More than 800 Edmontonians experienced homelessness in November, according to Bradley Lafortune, executive director of Public Interest Alberta.
“It’s a pretty astounding number and very heartbreaking,” said Lafortune, of the count done by Homeward Trust.
On Nov. 3, one person died in a tent fire and in the first two weeks of November, Edmonton Fire Rescue responded to seven encampment fires.
“People who are trying to stay warm are starting fires and then dying,” said Lafortune.
“I fear that there will be more deaths,” said Laurence Braun-Woodbury, an advocacy director at the Bissell Centre.
He said the Bissell Centre is working on a fire prevention education campaign among the houseless population.
Boyle Street and the Bissell Centre have day spaces activated for people to stay warm. Braun-Woodbury said Hope Mission and Mustard Seed have received funding to expand their overnight shelters.
Lafortune said on the coldest nights when temperatures dip to the negative 30s and 40s, warm spaces should be opened up, like LRT stations and other public spaces.
Last February during a cold snap when the city saw temperatures around minus 33, Edmonton police officers kicked homeless people and advocates out of Central LRT station while they were eating. Lafortune said this kind of response has been disappointing.
“If people are outside and it’s minus 30, and (they’re) freezing to death, it doesn’t make sense to me and other advocates in the community that we don’t open up doors to warm spaces, and at least keep people off the streets,” said Lafortune.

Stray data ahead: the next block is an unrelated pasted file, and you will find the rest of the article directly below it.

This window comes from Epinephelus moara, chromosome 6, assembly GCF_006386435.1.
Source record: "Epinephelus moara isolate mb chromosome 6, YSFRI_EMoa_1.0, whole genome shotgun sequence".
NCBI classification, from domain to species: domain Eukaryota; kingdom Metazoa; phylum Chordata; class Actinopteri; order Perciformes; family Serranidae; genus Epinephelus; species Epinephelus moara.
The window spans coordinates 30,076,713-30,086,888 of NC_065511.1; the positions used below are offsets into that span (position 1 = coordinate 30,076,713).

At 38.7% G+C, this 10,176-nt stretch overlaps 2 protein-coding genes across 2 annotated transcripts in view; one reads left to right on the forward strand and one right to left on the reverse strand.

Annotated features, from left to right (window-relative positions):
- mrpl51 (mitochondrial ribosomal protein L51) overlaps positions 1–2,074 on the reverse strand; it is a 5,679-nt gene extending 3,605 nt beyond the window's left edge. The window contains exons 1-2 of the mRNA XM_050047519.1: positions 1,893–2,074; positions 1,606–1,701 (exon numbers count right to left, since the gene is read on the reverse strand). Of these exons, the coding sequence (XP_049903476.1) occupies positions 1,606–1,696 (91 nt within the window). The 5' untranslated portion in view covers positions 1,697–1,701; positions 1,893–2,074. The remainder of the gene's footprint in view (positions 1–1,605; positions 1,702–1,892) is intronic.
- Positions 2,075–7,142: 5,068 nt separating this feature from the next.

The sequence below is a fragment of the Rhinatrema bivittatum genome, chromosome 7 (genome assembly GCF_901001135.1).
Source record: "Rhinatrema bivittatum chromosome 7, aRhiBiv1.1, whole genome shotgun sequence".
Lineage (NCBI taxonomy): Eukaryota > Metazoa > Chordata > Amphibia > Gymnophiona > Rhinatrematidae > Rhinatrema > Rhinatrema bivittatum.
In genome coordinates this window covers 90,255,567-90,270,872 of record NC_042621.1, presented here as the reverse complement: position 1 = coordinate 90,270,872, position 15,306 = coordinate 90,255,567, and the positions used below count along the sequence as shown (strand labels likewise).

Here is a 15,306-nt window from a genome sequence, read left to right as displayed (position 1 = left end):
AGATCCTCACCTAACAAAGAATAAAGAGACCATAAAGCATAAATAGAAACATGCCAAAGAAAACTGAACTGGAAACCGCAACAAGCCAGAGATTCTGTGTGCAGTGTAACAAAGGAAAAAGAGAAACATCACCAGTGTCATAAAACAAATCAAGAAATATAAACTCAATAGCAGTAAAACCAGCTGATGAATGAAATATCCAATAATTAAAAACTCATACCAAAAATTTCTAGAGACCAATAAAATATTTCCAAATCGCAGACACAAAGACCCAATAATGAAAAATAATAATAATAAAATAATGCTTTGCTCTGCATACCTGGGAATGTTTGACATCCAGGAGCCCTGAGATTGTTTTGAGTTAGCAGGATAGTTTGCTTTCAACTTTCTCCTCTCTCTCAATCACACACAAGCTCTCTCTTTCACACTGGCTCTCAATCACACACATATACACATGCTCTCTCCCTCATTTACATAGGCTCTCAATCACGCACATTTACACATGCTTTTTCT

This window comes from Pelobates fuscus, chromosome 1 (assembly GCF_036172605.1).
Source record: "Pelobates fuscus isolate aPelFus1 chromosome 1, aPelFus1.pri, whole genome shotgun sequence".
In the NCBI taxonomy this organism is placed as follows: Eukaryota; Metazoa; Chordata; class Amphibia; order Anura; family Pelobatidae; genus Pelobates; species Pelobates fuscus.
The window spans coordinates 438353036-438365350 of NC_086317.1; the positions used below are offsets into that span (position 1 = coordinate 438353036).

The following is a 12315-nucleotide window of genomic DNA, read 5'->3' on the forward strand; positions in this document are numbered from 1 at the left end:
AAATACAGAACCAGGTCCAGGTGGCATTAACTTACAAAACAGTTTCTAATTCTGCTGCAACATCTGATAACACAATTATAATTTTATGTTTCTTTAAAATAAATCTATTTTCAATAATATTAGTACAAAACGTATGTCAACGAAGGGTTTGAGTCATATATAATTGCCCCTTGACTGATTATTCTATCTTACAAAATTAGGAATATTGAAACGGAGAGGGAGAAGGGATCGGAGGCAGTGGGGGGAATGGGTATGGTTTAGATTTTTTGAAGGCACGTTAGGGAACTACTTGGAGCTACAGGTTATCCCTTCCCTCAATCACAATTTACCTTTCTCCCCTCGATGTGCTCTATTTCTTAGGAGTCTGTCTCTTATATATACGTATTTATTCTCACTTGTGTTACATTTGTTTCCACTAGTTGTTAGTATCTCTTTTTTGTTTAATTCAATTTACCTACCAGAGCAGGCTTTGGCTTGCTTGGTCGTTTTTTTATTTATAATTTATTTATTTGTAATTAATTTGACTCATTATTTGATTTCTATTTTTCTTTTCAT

Edmonton activates an extreme weather response when temperatures are forecast around minus 40 with windchill. The response plan sees two ETS bus loops operating overnight, travelling between emergency shelters, transit centres and other key locations.
The solution that the two advocates would really like to see, however, is getting people out of tents.
“The best solution is finding these folks appropriate housing so they’re not desperately trying to keep warm in one of the coldest cities in the country,” said Braun-Woodbury.
“What we really need to see is an urgent and a massive reinvestment in affordable housing solutions. That means building, that means acquiring land, that means operating and that means support from the province, the federal government and the city,” said Lafortune.